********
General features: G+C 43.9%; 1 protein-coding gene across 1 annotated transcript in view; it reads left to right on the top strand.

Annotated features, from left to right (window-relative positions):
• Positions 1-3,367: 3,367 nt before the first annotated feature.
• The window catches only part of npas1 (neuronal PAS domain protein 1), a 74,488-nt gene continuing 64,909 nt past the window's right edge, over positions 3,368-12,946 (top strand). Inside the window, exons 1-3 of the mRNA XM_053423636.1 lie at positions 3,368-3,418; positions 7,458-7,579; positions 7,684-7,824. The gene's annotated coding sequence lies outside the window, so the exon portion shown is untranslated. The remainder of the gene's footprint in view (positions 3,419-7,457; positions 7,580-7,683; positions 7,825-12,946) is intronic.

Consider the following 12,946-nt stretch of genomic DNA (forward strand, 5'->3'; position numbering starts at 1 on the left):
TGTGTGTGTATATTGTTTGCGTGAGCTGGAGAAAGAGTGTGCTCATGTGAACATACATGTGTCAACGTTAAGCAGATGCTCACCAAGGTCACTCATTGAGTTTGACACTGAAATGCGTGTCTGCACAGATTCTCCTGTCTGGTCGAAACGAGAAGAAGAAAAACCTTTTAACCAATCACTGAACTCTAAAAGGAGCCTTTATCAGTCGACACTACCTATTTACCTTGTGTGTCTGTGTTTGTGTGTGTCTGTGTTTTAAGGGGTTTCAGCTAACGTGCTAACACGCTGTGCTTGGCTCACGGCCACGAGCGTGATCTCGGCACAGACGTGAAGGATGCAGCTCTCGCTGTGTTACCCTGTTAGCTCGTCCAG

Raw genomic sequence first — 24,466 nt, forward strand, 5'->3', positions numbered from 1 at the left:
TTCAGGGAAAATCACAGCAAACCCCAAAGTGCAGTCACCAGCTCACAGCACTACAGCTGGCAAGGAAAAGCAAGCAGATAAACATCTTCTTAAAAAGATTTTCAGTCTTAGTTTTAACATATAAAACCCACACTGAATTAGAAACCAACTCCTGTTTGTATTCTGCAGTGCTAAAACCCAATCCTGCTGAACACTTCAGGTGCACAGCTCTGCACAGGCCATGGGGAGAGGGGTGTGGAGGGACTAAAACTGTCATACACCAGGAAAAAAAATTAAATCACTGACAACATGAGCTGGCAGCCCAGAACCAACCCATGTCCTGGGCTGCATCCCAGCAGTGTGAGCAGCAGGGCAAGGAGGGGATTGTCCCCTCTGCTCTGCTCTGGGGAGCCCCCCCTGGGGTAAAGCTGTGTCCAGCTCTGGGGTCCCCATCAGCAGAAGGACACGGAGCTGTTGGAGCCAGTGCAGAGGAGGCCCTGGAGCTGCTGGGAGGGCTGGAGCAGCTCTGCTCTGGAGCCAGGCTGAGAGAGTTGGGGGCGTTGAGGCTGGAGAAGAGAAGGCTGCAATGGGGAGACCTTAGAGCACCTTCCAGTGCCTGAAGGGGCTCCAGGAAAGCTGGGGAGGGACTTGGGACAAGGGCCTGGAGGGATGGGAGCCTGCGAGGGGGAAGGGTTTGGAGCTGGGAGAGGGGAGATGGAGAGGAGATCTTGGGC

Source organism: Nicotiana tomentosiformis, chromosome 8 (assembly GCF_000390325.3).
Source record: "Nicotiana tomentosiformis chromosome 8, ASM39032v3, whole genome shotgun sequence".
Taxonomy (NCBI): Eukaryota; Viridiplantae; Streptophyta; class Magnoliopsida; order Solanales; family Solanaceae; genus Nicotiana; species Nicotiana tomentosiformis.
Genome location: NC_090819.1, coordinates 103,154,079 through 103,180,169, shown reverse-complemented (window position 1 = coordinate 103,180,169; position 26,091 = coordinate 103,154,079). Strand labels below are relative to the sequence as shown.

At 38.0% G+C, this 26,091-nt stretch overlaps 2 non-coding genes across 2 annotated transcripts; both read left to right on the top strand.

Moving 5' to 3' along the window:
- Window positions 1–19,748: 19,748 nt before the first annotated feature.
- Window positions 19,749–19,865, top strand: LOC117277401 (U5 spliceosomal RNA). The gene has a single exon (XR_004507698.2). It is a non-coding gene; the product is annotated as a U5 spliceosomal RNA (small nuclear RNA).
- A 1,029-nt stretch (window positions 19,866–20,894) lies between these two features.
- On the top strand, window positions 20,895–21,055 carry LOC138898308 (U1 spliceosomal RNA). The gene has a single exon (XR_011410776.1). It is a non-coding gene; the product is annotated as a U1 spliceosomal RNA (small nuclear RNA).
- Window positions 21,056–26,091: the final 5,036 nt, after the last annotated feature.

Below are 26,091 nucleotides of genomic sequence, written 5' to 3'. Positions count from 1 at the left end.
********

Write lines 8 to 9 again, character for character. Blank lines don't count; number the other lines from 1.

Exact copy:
TTCAGGGAAAATCACAGCAAACCCCAAAGTGCAGTCACCAGCTCACAGCACTACAGCTGGCAAGGAAAAGCAAGCAGATAAACATCTTCTTAAAAAGATTTTCAGTCTTAGTTTTAACATATAAAACCCACACTGAATTAGAAACCAACTCCTGTTTGTATTCTGCAGTGCTAAAACCCAATCCTGCTGAACACTTCAGGTGCACAGCTCTGCACAGGCCATGGGGAGAGGGGTGTGGAGGGACTAAAACTGTCATACACCAGGAAAAAAAATTAAATCACTGACAACATGAGCTGGCAGCCCAGAACCAACCCATGTCCTGGGCTGCATCCCAGCAGTGTGAGCAGCAGGGCAAGGAGGGGATTGTCCCCTCTGCTCTGCTCTGGGGAGCCCCCCCTGGGGTAAAGCTGTGTCCAGCTCTGGGGTCCCCATCAGCAGAAGGACACGGAGCTGTTGGAGCCAGTGCAGAGGAGGCCCTGGAGCTGCTGGGAGGGCTGGAGCAGCTCTGCTCTGGAGCCAGGCTGAGAGAGTTGGGGGCGTTGAGGCTGGAGAAGAGAAGGCTGCAATGGGGAGACCTTAGAGCACCTTCCAGTGCCTGAAGGGGCTCCAGGAAAGCTGGGGAGGGACTTGGGACAAGGGCCTGGAGGGATGGGAGCCTGCGAGGGGGAAGGGTTTGGAGCTGGGAGAGGGGAGATGGAGAGGAGATCTTGGGC

Source organism: Nicotiana tomentosiformis, chromosome 8 (assembly GCF_000390325.3).